Hope for creditors as Urban Splash House insolvency moves to new phase


Failed industry disruptor Urban Splash House is to go into liquidation, more than two years after collapsing into administration.

The move marks the final step in the winding-up of the modular-build specialist, and could bring certain suppliers closer to receiving some of the cash they are owed.

Spun out of Manchester-based developer Urban Splash, the company was backed with investment and high hopes by Japanese giant Sekisui and affordable-housing government body Homes England.

The firm delivered residences across the UK, but in its most recent accounts it reported a £3.7m pre-tax loss for the year to September 2020 against revenue of just £4.7m.

Administrators from Teneo Financial Advisory took control of the business in May 2022, stating an intention to achieve “a better result for creditors as a whole than in liquidation”.

A year later, this process was extended until this month, when Teneo declared its intention to move Urban Splash House into a creditors’ voluntary liquidation (CVL) process.

Julie Palmer, managing partner of financial advisory firm Begbies Traynor, said this was “not unusual” in the construction sector. The move into CVL could enable a focus on “distribution to unsecured creditors”, she told Construction News, although it was unclear how long this might take.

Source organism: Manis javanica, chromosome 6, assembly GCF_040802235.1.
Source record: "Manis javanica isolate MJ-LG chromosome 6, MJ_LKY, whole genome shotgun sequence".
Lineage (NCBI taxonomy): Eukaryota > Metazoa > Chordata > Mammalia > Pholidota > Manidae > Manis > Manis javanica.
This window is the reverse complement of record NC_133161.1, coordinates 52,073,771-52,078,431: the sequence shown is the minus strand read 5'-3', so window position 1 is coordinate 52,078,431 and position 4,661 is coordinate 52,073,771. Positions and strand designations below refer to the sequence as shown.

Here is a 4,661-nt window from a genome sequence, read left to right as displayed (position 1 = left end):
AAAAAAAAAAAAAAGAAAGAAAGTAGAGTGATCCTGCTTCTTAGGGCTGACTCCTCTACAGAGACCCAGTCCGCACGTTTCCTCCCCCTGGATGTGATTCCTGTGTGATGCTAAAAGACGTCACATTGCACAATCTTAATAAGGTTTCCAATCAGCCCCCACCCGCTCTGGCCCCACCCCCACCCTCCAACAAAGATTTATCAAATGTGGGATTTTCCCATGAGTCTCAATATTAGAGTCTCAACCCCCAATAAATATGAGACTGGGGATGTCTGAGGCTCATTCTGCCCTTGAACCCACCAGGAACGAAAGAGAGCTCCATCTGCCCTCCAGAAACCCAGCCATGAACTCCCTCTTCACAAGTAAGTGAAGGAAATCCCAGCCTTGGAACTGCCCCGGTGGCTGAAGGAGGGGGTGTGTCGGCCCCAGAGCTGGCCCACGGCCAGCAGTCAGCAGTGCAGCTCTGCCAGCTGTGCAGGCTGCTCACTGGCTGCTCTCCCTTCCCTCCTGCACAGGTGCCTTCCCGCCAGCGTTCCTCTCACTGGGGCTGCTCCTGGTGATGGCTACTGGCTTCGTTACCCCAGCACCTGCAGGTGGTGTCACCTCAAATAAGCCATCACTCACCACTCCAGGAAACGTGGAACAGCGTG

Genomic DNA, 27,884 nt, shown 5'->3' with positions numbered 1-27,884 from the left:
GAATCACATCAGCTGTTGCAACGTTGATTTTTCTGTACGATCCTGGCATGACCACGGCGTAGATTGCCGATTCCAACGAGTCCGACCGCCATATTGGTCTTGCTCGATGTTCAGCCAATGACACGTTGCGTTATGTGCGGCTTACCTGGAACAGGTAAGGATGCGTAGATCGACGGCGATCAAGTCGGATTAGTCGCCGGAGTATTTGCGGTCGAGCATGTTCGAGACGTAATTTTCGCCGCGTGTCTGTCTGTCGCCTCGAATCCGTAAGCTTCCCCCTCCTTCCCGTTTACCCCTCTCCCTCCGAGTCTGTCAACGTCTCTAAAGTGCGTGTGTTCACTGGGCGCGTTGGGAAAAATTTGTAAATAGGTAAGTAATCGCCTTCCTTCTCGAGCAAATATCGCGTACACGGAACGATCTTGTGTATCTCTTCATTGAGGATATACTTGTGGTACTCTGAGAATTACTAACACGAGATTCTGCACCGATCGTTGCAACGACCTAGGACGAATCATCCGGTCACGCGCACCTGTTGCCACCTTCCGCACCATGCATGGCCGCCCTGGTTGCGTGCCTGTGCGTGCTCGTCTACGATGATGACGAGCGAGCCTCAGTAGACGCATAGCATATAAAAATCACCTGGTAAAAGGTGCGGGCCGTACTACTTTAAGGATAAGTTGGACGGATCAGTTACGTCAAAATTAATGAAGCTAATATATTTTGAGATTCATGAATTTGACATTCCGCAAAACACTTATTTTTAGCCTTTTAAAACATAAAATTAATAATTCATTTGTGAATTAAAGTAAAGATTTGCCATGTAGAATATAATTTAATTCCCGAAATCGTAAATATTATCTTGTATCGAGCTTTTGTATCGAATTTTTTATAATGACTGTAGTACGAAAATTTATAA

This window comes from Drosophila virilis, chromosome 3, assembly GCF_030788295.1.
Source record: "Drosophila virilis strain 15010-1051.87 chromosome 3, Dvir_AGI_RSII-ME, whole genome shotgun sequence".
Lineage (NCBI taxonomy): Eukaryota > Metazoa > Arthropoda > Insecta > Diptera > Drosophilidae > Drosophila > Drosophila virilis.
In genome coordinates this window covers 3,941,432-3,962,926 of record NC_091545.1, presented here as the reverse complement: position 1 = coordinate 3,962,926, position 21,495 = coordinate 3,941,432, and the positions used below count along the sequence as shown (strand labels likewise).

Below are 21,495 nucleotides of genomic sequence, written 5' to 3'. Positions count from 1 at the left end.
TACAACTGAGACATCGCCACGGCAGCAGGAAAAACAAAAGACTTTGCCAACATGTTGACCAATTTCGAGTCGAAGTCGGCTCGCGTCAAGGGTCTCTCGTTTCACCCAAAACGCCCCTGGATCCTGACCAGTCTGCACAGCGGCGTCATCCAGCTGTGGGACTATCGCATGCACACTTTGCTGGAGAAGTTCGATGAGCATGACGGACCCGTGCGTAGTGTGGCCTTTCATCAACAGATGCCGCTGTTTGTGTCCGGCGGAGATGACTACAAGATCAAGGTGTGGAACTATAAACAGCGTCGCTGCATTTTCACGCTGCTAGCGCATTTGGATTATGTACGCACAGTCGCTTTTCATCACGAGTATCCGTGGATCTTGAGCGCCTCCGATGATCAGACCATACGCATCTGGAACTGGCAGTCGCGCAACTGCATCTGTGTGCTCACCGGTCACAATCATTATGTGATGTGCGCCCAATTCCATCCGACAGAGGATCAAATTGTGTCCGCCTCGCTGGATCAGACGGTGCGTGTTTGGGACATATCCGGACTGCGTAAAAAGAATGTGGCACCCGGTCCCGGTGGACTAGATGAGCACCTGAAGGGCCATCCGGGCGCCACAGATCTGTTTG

In a report filed with Companies House last week, Teneo says there are no secured creditors across the two companies technically in administration, Urban Splash House Ltd and holding company Urban Splash House Holdings Ltd.

There are no preferential creditors for Urban Splash House Ltd. The report says there are sufficient funds to fully repay claims against Urban Splash House Holdings Ltd.

Teneo said that a surplus of £4.3m is “available for unsecured creditors”. However, total claims so far amount to more than £25m.

“We are unable to provide an estimate [of returns] until the quantum of unsecured creditor claims has been established and asset realisations are completed,” the report notes.

At the time that it fell into administration, Urban Splash House was a joint venture, with Urban Splash shareholders owning 48 per cent of the business, Sekisui 48 per cent and Homes England 4 per cent.

Operating issues related to the modular firm’s factory in Alfreton were blamed for the collapse of the business.

Housing minister Lee Rowley last month pledged to undertake “detailed work” with modular builders over the coming weeks following a string of setbacks in the sector.

It emerged in April that modular homebuilder TopHat had stopped work on a 60,000 square metre manufacturing site in the South Midlands, citing “market conditions”.

Meanwhile, Beattie Passive, which created the UK’s first Passivhaus-certified build system, halted work at its 10,800 square metre factory after parent company Beattie Passive Group Ltd and four related companies filed notices of intention to appoint an administrator.

Laing O’Rourke said in January that it was considering cutting 60 jobs at its offsite factory, in a bid to reduce operating costs.

Several offsite specialists have collapsed in recent years, including Ilke Homes, Mid Group, Eco Modular Buildings and Caledonian Modular. L&G also wound down its offsite business after years of heavy losses.

The House of Lords Built Environment Committee warned in January that it had “limited confidence” that the government had a coherent strategy for modular construction.



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